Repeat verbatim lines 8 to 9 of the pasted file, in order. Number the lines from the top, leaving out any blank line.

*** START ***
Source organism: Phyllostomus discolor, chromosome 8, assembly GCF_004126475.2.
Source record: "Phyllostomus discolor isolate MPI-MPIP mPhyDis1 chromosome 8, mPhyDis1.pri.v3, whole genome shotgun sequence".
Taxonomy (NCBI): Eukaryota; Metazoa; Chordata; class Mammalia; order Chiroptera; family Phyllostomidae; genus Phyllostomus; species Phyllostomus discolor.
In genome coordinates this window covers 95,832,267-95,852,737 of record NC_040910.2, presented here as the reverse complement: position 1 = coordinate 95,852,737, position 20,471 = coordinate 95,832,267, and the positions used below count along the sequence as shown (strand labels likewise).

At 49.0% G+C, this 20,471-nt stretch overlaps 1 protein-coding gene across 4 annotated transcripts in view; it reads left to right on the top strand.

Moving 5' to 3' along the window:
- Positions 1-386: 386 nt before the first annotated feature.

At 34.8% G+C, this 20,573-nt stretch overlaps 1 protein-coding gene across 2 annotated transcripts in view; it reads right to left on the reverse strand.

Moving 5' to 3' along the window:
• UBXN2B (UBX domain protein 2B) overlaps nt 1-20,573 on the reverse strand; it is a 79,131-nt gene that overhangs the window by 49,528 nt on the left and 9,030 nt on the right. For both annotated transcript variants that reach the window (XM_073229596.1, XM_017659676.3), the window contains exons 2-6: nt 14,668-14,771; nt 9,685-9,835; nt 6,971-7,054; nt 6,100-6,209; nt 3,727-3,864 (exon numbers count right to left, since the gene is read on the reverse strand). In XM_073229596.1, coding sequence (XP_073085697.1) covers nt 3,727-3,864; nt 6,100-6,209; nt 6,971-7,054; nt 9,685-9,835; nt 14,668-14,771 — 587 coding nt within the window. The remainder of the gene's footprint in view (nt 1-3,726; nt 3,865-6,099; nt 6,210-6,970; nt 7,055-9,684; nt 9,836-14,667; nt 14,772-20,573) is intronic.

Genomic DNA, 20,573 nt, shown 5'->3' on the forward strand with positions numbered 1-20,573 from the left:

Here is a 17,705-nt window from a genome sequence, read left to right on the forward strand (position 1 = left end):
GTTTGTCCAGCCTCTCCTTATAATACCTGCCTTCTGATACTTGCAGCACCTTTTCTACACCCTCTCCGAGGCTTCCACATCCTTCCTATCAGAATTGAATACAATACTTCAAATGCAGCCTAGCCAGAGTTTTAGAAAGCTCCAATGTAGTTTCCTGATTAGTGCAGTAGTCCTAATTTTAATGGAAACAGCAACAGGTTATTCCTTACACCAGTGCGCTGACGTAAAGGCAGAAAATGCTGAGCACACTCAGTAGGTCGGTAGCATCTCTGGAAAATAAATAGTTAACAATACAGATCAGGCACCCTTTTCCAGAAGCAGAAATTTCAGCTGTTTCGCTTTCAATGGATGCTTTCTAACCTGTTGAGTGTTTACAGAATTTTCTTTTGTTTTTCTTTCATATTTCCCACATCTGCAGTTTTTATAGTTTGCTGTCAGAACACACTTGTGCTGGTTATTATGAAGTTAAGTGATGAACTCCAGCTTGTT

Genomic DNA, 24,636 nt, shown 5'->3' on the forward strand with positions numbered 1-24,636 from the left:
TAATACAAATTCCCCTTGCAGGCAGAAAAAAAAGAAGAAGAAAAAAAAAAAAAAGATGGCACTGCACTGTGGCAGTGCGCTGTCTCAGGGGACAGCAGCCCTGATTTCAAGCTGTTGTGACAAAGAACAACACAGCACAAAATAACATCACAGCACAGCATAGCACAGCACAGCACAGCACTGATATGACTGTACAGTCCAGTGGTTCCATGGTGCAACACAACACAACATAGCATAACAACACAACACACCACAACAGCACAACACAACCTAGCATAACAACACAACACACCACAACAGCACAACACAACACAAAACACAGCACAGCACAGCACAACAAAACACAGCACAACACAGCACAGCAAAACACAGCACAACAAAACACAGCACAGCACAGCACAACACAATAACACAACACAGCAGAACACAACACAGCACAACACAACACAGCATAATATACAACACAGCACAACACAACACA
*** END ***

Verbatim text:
At 34.8% G+C, this 20,573-nt stretch overlaps 1 protein-coding gene across 2 annotated transcripts in view; it reads right to left on the reverse strand.

Moving 5' to 3' along the window: